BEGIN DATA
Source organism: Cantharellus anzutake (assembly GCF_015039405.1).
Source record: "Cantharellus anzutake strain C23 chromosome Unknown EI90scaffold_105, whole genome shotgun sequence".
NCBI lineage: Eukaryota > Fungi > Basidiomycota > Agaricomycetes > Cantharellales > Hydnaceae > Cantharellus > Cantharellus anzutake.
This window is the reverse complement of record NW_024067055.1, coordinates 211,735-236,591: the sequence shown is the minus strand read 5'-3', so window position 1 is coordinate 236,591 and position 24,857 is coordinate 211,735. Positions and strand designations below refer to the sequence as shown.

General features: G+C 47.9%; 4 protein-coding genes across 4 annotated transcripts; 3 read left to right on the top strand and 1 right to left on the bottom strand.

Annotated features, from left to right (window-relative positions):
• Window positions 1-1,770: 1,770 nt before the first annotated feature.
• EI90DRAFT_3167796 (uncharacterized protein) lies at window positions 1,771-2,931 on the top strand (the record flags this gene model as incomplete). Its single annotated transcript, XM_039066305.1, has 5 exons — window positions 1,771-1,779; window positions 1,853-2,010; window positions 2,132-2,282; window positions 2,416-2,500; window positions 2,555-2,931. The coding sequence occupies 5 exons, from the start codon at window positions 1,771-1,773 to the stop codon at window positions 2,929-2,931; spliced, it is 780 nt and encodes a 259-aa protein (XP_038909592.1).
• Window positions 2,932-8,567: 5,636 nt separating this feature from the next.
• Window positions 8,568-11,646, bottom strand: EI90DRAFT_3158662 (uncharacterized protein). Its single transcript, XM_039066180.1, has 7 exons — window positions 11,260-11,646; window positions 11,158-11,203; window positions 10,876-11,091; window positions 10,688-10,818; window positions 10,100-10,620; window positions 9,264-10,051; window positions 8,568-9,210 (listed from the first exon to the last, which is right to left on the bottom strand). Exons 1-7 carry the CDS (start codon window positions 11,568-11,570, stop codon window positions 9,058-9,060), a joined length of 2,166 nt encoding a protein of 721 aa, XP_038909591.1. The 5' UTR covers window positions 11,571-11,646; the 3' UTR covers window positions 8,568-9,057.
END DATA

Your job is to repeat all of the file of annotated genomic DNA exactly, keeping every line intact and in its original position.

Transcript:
Source organism: Cantharellus anzutake (assembly GCF_015039405.1).
Source record: "Cantharellus anzutake strain C23 chromosome Unknown EI90scaffold_105, whole genome shotgun sequence".
NCBI lineage: Eukaryota > Fungi > Basidiomycota > Agaricomycetes > Cantharellales > Hydnaceae > Cantharellus > Cantharellus anzutake.
This window is the reverse complement of record NW_024067055.1, coordinates 211,735-236,591: the sequence shown is the minus strand read 5'-3', so window position 1 is coordinate 236,591 and position 24,857 is coordinate 211,735. Positions and strand designations below refer to the sequence as shown.

General features: G+C 47.9%; 4 protein-coding genes across 4 annotated transcripts; 3 read left to right on the top strand and 1 right to left on the bottom strand.

Annotated features, from left to right (window-relative positions):
• Window positions 1-1,770: 1,770 nt before the first annotated feature.
• EI90DRAFT_3167796 (uncharacterized protein) lies at window positions 1,771-2,931 on the top strand (the record flags this gene model as incomplete). Its single annotated transcript, XM_039066305.1, has 5 exons — window positions 1,771-1,779; window positions 1,853-2,010; window positions 2,132-2,282; window positions 2,416-2,500; window positions 2,555-2,931. The coding sequence occupies 5 exons, from the start codon at window positions 1,771-1,773 to the stop codon at window positions 2,929-2,931; spliced, it is 780 nt and encodes a 259-aa protein (XP_038909592.1).
• Window positions 2,932-8,567: 5,636 nt separating this feature from the next.
• Window positions 8,568-11,646, bottom strand: EI90DRAFT_3158662 (uncharacterized protein). Its single transcript, XM_039066180.1, has 7 exons — window positions 11,260-11,646; window positions 11,158-11,203; window positions 10,876-11,091; window positions 10,688-10,818; window positions 10,100-10,620; window positions 9,264-10,051; window positions 8,568-9,210 (listed from the first exon to the last, which is right to left on the bottom strand). Exons 1-7 carry the CDS (start codon window positions 11,568-11,570, stop codon window positions 9,058-9,060), a joined length of 2,166 nt encoding a protein of 721 aa, XP_038909591.1. The 5' UTR covers window positions 11,571-11,646; the 3' UTR covers window positions 8,568-9,057.